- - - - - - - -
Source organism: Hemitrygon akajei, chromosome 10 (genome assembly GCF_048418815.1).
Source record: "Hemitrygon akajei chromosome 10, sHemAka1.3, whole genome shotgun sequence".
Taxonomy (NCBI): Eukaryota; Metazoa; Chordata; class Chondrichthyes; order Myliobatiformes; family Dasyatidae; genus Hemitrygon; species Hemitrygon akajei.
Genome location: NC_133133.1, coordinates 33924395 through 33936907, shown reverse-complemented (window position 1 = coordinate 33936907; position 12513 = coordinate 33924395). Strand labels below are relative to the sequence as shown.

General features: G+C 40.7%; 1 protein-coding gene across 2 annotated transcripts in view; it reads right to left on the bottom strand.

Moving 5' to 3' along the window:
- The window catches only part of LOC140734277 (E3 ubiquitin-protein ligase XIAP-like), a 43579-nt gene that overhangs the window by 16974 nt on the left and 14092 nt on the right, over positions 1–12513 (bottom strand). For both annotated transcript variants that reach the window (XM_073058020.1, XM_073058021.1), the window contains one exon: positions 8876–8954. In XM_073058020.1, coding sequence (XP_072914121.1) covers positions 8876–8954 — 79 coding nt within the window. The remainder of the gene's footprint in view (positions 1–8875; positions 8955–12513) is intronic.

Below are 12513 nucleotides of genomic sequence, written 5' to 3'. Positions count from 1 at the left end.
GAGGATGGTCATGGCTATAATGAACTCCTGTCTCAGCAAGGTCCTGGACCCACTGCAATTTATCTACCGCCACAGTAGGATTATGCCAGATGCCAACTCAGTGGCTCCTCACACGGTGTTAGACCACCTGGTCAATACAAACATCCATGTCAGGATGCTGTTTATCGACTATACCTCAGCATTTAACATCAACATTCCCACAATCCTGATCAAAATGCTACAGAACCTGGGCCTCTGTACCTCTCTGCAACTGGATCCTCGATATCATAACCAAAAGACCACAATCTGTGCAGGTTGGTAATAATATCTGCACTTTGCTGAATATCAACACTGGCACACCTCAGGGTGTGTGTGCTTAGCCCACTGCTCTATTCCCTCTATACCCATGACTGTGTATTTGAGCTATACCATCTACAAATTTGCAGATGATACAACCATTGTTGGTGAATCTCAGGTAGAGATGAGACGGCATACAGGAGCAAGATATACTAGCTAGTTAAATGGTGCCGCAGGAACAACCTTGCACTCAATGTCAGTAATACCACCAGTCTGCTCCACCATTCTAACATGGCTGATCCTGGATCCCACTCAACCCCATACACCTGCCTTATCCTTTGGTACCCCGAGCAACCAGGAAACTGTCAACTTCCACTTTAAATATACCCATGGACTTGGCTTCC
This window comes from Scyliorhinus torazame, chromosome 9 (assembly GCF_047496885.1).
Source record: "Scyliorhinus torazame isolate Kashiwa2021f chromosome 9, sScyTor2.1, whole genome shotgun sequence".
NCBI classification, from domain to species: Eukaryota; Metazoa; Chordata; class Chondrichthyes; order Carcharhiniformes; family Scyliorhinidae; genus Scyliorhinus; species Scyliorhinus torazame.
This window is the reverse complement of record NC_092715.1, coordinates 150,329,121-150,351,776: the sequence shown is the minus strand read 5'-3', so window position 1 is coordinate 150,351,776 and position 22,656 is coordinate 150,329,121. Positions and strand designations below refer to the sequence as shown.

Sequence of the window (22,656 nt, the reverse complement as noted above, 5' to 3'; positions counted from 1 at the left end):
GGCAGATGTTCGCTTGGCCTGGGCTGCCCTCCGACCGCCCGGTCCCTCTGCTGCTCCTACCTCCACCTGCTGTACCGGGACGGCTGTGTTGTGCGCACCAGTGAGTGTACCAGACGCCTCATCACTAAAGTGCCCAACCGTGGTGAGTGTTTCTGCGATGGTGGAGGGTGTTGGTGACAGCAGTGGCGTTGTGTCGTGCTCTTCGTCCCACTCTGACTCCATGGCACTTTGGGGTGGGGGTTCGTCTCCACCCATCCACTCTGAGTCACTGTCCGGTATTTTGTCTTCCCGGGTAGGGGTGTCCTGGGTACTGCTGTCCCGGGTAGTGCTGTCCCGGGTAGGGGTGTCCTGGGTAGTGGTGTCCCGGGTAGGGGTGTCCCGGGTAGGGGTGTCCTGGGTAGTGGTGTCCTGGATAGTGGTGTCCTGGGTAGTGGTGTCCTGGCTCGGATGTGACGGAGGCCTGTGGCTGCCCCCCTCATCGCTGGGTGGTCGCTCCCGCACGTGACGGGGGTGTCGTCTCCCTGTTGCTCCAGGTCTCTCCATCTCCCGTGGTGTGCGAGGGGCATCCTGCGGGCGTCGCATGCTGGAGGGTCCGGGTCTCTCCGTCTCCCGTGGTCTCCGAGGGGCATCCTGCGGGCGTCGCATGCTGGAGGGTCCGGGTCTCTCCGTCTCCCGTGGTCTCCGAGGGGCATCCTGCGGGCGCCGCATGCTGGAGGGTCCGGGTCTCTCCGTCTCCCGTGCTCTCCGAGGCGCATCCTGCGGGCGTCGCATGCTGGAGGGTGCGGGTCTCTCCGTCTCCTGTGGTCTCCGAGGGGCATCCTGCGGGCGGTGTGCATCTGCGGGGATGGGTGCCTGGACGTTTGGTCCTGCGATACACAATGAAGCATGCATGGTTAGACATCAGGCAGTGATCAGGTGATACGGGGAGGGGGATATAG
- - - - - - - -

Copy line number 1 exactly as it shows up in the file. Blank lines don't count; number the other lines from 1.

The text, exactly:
Source organism: Hemitrygon akajei, chromosome 10 (genome assembly GCF_048418815.1).